Shipping is dominated by an industry-wide assumption: Shippers have to do business with either UPS or FedEx. And in many cases, that’s true. No other carriers have networks or service levels that can match these two giants.
So how is a shipper to know if they’re getting the best deal from one or the other?
Shipping contract proposals are confusing. Carriers design them to be opaque, to make them harder to compare to one another.
But being too forward with a carrier can cause companies to worry that they’ll be dropped entirely.
Though UPS and FedEx are direct competitors, they don’t adhere to the same rate structures. When one hikes a certain accessorial surcharge, the other may modify the dimensions of what constitutes an oversized package. When one raises holiday surcharges during peak weeks, the other could raise them only on certain packages. One carrier is siloed into several distinct services, while the other operates on a hub-and-spoke model.
These disparities give executives room to distinguish between FedEx and UPS contracts based on what matters most to their business. Leaders who know exactly what their shipping needs are can spot the differences that will benefit them most and negotiate lean, effective contracts.
Here’s what to consider when comparing contracts from two competing carriers to choose the one that best suits your business.
1. Carriers Want to Confuse You — But They Also Want to Woo You
Shipping contracts are incredibly opaque. Carriers publish rates, of course, but these rates are unique to each carrier, difficult to parse and subject to change at any time.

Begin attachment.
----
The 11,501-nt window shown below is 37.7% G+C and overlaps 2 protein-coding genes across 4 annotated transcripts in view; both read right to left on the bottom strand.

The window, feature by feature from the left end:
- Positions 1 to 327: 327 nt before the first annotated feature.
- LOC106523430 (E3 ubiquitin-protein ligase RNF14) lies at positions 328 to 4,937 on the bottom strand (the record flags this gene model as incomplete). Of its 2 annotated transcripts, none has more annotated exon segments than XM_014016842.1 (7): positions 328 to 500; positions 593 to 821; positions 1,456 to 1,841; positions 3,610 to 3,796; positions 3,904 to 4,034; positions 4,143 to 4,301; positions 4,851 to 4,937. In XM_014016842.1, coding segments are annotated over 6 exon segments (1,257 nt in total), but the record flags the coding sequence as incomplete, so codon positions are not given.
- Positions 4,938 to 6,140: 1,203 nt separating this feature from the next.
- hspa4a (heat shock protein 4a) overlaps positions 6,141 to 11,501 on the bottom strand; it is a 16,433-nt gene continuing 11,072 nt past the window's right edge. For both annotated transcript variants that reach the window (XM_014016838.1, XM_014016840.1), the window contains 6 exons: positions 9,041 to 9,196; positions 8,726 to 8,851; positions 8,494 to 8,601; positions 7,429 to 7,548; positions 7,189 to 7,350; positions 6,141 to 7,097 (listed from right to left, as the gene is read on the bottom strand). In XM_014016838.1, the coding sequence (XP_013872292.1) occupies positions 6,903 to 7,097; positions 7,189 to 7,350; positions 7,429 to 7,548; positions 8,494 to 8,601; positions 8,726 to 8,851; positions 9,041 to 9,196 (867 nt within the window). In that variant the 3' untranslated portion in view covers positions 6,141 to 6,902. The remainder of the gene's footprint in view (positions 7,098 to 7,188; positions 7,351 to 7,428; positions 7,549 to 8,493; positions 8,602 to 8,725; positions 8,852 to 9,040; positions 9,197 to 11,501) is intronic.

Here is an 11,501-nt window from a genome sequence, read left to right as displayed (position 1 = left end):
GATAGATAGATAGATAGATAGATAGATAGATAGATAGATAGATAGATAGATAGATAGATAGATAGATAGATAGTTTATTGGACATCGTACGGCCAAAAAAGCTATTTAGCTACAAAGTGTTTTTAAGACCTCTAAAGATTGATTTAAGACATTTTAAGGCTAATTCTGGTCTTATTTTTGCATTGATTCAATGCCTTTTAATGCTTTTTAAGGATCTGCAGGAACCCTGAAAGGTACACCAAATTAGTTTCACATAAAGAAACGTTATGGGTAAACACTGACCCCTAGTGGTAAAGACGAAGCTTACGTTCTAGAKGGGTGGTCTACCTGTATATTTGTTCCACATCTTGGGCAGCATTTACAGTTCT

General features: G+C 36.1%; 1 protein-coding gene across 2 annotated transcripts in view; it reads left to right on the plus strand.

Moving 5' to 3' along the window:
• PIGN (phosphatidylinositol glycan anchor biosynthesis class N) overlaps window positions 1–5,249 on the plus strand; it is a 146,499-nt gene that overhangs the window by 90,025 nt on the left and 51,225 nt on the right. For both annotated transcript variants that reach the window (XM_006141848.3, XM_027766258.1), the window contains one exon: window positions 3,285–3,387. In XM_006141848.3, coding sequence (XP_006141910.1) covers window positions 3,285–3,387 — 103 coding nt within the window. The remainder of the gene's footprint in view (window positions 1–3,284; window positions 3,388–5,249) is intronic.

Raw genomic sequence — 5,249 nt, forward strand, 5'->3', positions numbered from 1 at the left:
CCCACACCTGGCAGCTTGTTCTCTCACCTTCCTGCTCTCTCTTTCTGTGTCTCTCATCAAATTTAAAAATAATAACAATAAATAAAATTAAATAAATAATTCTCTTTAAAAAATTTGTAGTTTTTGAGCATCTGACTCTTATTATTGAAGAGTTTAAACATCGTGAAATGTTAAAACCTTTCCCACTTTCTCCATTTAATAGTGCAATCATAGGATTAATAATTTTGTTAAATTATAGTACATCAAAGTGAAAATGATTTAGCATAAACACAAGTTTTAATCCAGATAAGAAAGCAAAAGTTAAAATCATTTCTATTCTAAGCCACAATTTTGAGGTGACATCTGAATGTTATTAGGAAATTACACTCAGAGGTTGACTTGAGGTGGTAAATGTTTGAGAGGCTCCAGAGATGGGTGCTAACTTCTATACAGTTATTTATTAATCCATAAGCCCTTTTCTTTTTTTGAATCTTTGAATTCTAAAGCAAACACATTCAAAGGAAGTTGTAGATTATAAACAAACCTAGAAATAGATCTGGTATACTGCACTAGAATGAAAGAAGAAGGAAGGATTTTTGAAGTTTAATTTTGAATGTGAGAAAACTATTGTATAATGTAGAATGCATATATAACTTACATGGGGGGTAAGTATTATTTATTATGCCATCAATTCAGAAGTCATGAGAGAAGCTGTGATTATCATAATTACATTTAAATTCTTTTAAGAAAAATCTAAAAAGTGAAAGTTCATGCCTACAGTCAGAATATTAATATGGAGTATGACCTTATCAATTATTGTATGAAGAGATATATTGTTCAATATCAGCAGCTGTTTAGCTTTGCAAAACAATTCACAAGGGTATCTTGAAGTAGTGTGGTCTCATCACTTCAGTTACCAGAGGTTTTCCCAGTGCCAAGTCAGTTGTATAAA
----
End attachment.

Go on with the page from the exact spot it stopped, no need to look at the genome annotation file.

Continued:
On top of that, carriers frequently customize contracts for shippers. That may make it sound like the shippers are getting good deals — and, yes, sometimes they are. But carriers are still in the driver’s seat, tailoring contracts to their own needs while negotiating with shippers.
The challenge of customization is that it makes it extremely difficult for a company to estimate how much its competitors pay for shipping. If UPS gives one carrier a tailored break on a surcharge, how’s a company to know their competitor isn’t getting the same break, or even a bigger one?
It’s important to remember, however, that while carriers have the upper hand in negotiations, they (arguably) have the tougher position in the marketplace. If UPS gets your company’s contract, FedEx does not. That means the big two carriers are constantly vying to win contracts from each other.
Shippers, on the other hand, have choices. They can work solely with FedEx or UPS, pursue a multi-carrier strategy that involves the U.S. Postal Service and regional carriers, or partner with an up-and-coming carrier like the recently re-launched DHL.
If you’re negotiating with a competing proposal in hand, you’ve automatically strengthened your position.
Related: How to Negotiate Better Shipping Rates
2. The Strongest Negotiators Know Exactly What They Need From Their Carrier
When preparing for negotiations, it’s essential that shippers know the ins and outs of their shipping profiles. Companies know their own parcel products better than anyone else. They ought to know their on-time delivery needs that well, too.
Before your next negotiation, undertake a careful review of what you ship and where it goes. What are your parcel dimensions and weights? How much do you ship ground, two-day, or overnight? How many of your customers are residential and commercial?
Carriers are seeking efficiency, which means they prefer shippers whose customer bases align with their existing delivery networks.